A study by the Girl Equality Charity Plan International surveyed 14,000 young women aged 15 to 25 years in 22 countries, including 1000 in Australia.
In Australia, 65% of girls and young women surveyed are exposed to online harassment (compared to 58% of the world), abusive language, physical embarrassment, stalking and intentional. Harassment is the most common.
One of Ash’s Facebook friends (who still doesn’t know who she is) took pictures from her actual profile and reposted them to the fraudulent account.
“I didn’t know who was receiving and posting my stuff. I raised my privacy settings but couldn’t delete everyone-some users was A friend of mine. I didn’t know who to trust. “
Ash says he repeatedly reported fake profiles to Facebook, saying that someone was imitating her. “It wasn’t withdrawn, it wasn’t just withdrawn,” says Ash. “I do not know why.”
Ash was also what she called “slut-shaming” on her anonymous Instagram account.
“I went home and had a very vulgar and very upset post about me. There was a collage of my ex-boyfriend and another girl he was with, and I’m the most naughty It said.”
One day she was more worried about what would be posted on social media than the 12th year exam. “I removed some social media before the exam, but someone sent me a text message saying,” Oh my god, they posted something about you. ” Curiosity kills cats. I wanted to see what was said about me, and that was never a good thing. It definitely ruined my self-esteem and body image over the years. “
Forty-four percent of the Australian girls surveyed experienced harassment on Facebook, 35% on Instagram, and 24% on Snapchat.
When asked who was violent, 40% were school or work people, 29% were friends, and 16% were former partners. More than one-third say they have been harassed by anonymous social media users.
The study was conducted prior to the coronavirus pandemic, but national eSafety commissioner Julie Inman Grant has recently been able to control what happened on the site due to a surge in online abuse during the pandemic. Said it was gone.
The Commission reported an 87% increase in cyber-bullying among young people.
Kira Wong O’Connor, Instagram program manager, said it’s important to keep women safe with the app.
“We have invested billions of dollars in staff and technology to prevent platform abuse and work with more than 200 safety organizations around the world to help women from online harassment, offensive comments and unnecessary attention. “We are protecting,” said Wong O’Connor.
“For the past few years, we have partnered with Plan International in a workshop for young women to safely share their experiences online. This, along with Plan International’s research, includes these important social issues. It helps to better understand how to best solve them. “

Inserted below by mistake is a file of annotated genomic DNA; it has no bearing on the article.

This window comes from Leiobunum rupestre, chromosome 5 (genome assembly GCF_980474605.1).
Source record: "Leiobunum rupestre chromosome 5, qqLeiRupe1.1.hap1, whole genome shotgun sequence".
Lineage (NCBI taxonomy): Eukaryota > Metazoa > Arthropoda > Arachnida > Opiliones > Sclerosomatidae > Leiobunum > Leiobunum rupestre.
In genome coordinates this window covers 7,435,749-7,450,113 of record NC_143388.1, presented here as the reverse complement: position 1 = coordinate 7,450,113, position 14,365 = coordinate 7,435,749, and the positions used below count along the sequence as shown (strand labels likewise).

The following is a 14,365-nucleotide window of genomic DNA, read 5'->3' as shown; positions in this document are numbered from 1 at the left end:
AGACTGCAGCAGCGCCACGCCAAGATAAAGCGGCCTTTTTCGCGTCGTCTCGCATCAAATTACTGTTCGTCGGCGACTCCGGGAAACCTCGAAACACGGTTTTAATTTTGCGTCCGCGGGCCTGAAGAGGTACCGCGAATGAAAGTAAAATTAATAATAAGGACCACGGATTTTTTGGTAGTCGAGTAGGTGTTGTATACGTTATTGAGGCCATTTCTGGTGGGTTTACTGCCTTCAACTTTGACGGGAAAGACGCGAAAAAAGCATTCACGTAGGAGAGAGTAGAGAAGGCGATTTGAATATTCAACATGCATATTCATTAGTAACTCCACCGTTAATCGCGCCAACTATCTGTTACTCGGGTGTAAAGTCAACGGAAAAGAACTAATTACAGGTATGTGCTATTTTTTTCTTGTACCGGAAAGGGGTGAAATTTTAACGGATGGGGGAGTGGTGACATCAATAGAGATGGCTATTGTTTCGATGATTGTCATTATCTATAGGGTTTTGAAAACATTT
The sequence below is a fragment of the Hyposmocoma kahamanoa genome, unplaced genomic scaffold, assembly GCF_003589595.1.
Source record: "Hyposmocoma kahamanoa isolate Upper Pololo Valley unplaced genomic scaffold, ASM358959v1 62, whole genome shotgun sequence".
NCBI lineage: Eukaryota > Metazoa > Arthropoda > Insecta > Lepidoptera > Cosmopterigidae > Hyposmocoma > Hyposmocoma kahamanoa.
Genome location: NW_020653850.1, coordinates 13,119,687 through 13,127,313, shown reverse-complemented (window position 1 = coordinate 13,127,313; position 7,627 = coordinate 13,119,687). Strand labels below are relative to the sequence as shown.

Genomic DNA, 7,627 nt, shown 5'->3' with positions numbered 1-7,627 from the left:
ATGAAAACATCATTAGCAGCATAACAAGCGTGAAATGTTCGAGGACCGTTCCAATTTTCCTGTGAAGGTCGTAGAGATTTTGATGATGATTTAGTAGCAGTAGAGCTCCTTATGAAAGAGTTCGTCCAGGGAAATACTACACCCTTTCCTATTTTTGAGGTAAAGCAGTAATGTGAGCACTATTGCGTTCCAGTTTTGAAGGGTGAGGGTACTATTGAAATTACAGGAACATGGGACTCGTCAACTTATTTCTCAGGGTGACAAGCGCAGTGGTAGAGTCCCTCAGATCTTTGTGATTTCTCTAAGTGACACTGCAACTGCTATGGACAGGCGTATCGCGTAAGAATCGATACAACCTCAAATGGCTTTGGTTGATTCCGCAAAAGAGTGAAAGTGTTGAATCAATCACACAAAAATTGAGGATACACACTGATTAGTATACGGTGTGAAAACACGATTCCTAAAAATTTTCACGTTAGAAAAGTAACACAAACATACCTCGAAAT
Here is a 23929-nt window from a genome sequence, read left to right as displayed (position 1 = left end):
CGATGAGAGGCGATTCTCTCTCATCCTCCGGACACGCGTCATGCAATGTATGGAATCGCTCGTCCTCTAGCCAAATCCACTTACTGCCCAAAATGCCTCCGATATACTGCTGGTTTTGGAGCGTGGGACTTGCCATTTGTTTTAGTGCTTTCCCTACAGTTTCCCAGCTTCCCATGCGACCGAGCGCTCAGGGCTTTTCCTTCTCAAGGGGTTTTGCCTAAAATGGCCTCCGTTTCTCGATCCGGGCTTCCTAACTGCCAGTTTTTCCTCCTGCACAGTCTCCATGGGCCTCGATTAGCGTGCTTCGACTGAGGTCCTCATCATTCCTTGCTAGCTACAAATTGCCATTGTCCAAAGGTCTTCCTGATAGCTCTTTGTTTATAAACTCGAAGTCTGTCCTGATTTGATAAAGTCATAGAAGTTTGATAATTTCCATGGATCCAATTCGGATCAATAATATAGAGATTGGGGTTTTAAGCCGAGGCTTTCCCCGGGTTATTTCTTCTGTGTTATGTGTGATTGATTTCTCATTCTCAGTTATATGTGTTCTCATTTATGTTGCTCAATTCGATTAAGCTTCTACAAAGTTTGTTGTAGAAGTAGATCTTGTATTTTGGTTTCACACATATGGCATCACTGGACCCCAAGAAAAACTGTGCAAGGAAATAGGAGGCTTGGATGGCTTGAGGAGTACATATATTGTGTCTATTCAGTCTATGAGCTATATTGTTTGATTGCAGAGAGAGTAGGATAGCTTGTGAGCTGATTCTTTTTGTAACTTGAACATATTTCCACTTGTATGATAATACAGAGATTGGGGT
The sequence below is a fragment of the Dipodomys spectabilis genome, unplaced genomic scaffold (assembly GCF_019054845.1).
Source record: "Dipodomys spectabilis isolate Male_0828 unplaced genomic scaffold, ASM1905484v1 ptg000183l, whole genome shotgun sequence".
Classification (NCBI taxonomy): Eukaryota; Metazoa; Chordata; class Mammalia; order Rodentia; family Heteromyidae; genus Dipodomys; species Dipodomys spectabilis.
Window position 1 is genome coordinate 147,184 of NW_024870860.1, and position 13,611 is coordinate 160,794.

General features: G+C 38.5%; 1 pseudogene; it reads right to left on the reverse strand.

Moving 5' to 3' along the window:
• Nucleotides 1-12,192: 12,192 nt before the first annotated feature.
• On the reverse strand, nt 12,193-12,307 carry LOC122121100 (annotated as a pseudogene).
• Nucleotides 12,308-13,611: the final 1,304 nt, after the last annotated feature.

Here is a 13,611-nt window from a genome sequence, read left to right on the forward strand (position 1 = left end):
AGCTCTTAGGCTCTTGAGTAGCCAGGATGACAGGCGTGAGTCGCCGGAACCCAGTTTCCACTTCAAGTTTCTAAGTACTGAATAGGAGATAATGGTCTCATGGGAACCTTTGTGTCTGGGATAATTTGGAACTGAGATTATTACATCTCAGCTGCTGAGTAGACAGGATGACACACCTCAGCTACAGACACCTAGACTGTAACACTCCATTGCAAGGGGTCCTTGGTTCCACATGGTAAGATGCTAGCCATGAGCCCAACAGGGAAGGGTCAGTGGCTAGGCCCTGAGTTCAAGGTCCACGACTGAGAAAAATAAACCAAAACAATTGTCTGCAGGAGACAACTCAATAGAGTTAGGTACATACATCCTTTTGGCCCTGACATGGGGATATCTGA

A Twitter spokesperson said there was no gender abuse, harassment, or harassment on Twitter.
“Today, more than 50% of the abusive content we take action on is actively identified using technology rather than relying on reports from people using Twitter,” the spokeswoman said. The person in charge said.
“We focus every day, especially on protected groups, to try to do a better job in the fight against abuse. We recognize that there is always room for improvement. . “
Susanne Legenda, CEO of Plan International Australia, said 35% of Australian women and girls surveyed reported harassment on social media platforms.
She said experiences like Ash are common, saying that social media platforms did not delete fake accounts or offensive comments violated community standards.
Women and girls facing abuse on social media
- 65% of Australian girls experienced some form of online harassment on social media
- Most people began to experience harassment between the ages of 12 and 16
- 44% on Facebook, 35% on Instagram, and 24% on Snapchat experienced harassment
- 40% of people at work and school, 29% of friends and 16% of former partners are harassed
- 38% of harassment by anonymous social media users
- The most common harassment-abuse language, physical embarrassment, stalking, intentional harassment
- 35% reported harassment on social media platforms
- Source: Plan International
A young woman who spoke with Plan International sent an open letter to Instagram, Facebook, TikTok, and Twitter on Monday calling for them to work with them to create a stronger reporting mechanism.
“All platforms have mechanisms for reporting abuse and harassment, and in fact many of these social media giants have made significant improvements lately, but in reality abuse is endemic. COVID-19 Prospering under the blockade, “said Regena.
“Girls say that when they report, obviously very scary content is often seen as mysteriously accepted, and even if an attacker is banned, they will come back in a few days. The system is broken. , Something needs to be changed. “
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Jewel Topsfield is a senior reporter at The Age. She has worked as an Indonesian correspondent in Melbourne, Canberra and Jakarta. She has won multiple awards, including the Walkley and Lowy Institute Media Awards.